Wednesday, December 26, 2012

Buyer Beware... of Anchoring!

Sitting tonight watching the news and the topic was the "after Christmas sales".  The story, of course, made me think of transportation but let me digress and tell you what I saw.

The reporter interviewed a young lady at a Chicago mall who was just thrilled with her new purchase.  I paraphrase and here is how the conversation went:
Girl: "I went into a store and the boots were 'regular $900'. I got 50% off, then I got xx% for something I did, then another xx% for opening a credit card... " (you get the idea) "I got a $900 pair of boots for $125!"
Reporter:  "Wow, you did great.  You must be real happy"
Girl: {giggling}: "Yes, I am a very happy girl"
Of course, somewhere there is a merchandiser who popped the champagne bottle and wasn't just giggling but was laughing out loud.  They had anchored the girl and anchored her good.

What never crossed the girl's mind, nor the reporter's mind apparently, is the fact that the boots may have only been worth $5.00.  How do they know?  Why was $125 a "deal?  The answer is simply that they have no idea whether it was a deal or not except in the relative terms to the "retail" price of $900.  The retailer and their all powerful merchandisers had anchored the discussion.  The consumer, the girl in this case, was set up by the merchandiser because they were able to get her to reference her thoughts around the $900.  Anything less than that was a "deal" and certainly $125 was a "steal".

It never occurred to her that the boots were probably made in a factory in Vietnam and cost the company selling them about $5.00 to make.

How does this relate to transportation you ask?  I say: beware of industry "anchoring".   It is that time of year now when the transportation industry executives and the so called "independent" analysts will come out with predictions on what will happen with rates for next year.  They will say "be ready for capacity crunches" and "be ready for at least 5% increases" and they are doing nothing more than, as an industry, anchoring, as a group,  the entire transportation buying community.  By establishing these expectations as "the truth" and giving buyers reasonable cover with what appears to be scholarly articles to reference, the industry establishes "greater than 5%" as the anchor.  Anything less than that appears to be a "deal" and occurs due to the great procurement skill of a buyer somewhere.

I can see the conversations in board rooms now:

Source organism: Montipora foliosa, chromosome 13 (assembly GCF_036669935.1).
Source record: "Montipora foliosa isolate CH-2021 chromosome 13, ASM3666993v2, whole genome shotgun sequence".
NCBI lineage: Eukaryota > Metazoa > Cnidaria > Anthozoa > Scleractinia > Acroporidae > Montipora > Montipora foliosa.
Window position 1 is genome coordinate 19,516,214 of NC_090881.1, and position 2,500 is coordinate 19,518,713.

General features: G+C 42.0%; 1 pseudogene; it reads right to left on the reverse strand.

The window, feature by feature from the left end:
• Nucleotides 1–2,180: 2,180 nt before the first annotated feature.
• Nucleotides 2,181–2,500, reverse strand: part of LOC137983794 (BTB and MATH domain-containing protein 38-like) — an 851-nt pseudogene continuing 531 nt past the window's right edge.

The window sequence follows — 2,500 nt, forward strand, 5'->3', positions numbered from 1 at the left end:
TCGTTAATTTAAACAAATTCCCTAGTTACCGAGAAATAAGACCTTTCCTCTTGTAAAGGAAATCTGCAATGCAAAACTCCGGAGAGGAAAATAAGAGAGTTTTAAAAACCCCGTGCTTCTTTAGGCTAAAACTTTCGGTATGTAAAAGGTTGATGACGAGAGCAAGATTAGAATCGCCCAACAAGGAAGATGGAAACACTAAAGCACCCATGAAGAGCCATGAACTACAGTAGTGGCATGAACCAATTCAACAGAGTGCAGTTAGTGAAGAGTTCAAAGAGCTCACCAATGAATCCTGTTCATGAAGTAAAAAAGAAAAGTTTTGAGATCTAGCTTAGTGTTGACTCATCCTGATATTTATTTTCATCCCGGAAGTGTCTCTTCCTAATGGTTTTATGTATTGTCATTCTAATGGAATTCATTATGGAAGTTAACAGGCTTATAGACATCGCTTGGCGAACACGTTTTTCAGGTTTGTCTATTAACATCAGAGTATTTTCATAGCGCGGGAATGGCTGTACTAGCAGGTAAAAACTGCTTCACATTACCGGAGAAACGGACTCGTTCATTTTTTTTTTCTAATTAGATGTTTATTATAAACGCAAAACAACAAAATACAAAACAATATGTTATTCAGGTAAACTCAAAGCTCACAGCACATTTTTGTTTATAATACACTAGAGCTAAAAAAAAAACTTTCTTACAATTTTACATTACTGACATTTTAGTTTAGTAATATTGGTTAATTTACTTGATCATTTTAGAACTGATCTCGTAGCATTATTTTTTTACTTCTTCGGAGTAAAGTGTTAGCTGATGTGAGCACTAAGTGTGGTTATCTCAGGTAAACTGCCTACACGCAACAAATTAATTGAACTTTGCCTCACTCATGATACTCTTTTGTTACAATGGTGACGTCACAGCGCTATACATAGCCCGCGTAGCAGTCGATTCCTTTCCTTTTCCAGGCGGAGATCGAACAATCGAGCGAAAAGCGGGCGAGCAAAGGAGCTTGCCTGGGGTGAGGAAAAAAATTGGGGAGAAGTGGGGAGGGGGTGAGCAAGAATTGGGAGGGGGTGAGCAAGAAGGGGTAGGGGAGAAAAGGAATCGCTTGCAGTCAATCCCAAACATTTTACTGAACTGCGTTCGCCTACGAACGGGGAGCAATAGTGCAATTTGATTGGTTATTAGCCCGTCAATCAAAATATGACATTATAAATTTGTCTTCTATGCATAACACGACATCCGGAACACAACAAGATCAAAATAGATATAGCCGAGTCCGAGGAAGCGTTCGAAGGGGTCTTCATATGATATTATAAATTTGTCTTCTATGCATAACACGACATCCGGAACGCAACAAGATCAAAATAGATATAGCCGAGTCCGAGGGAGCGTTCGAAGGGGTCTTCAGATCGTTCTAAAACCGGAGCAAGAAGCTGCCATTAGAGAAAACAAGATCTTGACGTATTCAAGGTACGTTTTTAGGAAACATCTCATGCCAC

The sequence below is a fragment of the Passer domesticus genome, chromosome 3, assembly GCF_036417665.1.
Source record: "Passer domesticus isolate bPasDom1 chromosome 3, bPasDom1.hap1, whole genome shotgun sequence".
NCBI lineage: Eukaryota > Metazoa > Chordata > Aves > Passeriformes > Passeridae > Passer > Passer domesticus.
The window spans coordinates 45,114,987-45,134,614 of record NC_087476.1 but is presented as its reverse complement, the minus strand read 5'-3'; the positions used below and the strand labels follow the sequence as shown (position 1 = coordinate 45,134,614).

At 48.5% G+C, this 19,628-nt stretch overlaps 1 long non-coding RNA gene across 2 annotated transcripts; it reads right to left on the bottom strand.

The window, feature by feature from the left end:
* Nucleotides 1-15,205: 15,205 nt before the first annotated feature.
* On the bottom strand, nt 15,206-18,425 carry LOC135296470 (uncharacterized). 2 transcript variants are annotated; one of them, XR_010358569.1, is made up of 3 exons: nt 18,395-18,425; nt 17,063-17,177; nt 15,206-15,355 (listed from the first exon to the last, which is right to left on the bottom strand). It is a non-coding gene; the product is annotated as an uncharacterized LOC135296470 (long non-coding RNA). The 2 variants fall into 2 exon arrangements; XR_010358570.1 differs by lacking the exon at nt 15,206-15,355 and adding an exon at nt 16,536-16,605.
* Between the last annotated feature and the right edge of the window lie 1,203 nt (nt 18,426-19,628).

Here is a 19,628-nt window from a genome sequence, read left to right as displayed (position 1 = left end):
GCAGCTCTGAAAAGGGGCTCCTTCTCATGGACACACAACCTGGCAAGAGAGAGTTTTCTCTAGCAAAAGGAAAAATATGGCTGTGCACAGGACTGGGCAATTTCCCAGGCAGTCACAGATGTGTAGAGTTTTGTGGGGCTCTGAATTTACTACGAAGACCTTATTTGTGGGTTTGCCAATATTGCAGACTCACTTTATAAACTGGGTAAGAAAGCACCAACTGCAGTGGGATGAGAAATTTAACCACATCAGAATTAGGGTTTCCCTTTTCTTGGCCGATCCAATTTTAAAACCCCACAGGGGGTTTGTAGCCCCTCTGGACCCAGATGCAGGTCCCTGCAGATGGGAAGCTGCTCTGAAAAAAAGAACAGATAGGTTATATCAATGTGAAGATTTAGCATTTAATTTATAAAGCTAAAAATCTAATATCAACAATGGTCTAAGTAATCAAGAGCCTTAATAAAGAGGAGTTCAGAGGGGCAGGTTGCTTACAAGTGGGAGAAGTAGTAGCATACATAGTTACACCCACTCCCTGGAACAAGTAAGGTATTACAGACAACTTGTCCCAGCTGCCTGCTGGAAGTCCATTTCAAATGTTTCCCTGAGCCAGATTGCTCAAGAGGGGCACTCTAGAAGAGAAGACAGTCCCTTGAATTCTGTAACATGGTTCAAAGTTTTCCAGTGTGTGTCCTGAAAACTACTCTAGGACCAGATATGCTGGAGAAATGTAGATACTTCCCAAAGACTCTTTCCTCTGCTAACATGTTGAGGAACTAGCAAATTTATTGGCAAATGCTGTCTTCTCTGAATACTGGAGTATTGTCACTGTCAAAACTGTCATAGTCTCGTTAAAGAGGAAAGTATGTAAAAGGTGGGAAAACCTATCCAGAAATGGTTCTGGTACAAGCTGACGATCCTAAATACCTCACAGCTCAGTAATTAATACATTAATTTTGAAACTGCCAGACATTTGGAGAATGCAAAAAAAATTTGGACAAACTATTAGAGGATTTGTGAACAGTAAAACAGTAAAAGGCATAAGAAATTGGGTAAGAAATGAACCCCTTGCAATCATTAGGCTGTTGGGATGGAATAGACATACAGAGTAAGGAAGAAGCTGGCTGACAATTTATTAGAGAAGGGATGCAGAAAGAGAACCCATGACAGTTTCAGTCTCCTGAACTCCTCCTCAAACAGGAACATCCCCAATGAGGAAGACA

Executive: "Mrs. Logistician,  how did you do this year"?
Mrs. Logistician: "Great!  The industry was going to go up over 5% and we were able to hold the increases at our company to 3%"
Executive: " That is great Mrs. Logistician.  You beat the market!  Fantastic!
Mrs. Logistician gets a great bonus and off she goes to Maui for vacation..
Or.. the conversation could end with the Executive asking this:
Executive: "Mrs. Logistician.  How do you know 5% is the right expectation?  The macro economic conditions don't seem to warrant it and with the changes in freight, the lower freight demand, and the fact that we are a very large shipper lead me to believe that you should have actually experienced a rate decrease this year. Shouldn't you have?"
Mrs. Logistician: Gulp!  She wonders if she will ever get to go to Maui!
What the executive did not do is she did not fall for the industry anchoring.  The executive built her expectations from the ground up.  She ignored the arbitrary industry expectation of 5% and started at 0 and then applied good macro and micro economic analysis to build her own expectation.  And, her own was far lower than where the industry tried to anchor her.

The critical lesson here for both the girl buying the boots and the transportation procurement professional is do not fall for anchoring.  Do not allow the industry to set the expectation.  Ignore these predictions and build, from the ground up, what the status and situation is for your own company, your own freight with its own characteristics  what your current pricing situation is etc. etc.  From that you should be able to develop what a very good expectation is for this year, for your situation and many of you will find it is dramatically below what where the industry will try to anchor you.

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